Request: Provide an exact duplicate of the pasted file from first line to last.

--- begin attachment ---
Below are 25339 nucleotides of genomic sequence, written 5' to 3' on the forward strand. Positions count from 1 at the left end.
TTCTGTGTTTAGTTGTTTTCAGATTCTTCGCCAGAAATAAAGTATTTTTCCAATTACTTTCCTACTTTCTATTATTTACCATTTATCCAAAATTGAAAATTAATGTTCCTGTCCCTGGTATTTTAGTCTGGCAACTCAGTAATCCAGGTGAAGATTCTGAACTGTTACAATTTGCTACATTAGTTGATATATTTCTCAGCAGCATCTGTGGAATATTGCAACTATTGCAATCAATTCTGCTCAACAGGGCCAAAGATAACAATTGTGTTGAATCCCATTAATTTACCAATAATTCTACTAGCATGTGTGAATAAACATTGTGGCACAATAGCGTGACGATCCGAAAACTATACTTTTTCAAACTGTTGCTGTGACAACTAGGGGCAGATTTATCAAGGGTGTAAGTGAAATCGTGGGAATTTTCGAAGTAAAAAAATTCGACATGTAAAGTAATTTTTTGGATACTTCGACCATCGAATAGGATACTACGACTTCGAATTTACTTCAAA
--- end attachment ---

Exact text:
Below are 25339 nucleotides of genomic sequence, written 5' to 3' on the forward strand. Positions count from 1 at the left end.
TTCTGTGTTTAGTTGTTTTCAGATTCTTCGCCAGAAATAAAGTATTTTTCCAATTACTTTCCTACTTTCTATTATTTACCATTTATCCAAAATTGAAAATTAATGTTCCTGTCCCTGGTATTTTAGTCTGGCAACTCAGTAATCCAGGTGAAGATTCTGAACTGTTACAATTTGCTACATTAGTTGATATATTTCTCAGCAGCATCTGTGGAATATTGCAACTATTGCAATCAATTCTGCTCAACAGGGCCAAAGATAACAATTGTGTTGAATCCCATTAATTTACCAATAATTCTACTAGCATGTGTGAATAAACATTGTGGCACAATAGCGTGACGATCCGAAAACTATACTTTTTCAAACTGTTGCTGTGACAACTAGGGGCAGATTTATCAAGGGTGTAAGTGAAATCGTGGGAATTTTCGAAGTAAAAAAATTCGACATGTAAAGTAATTTTTTGGATACTTCGACCATCGAATAGGATACTACGACTTCGAATTTACTTCAAA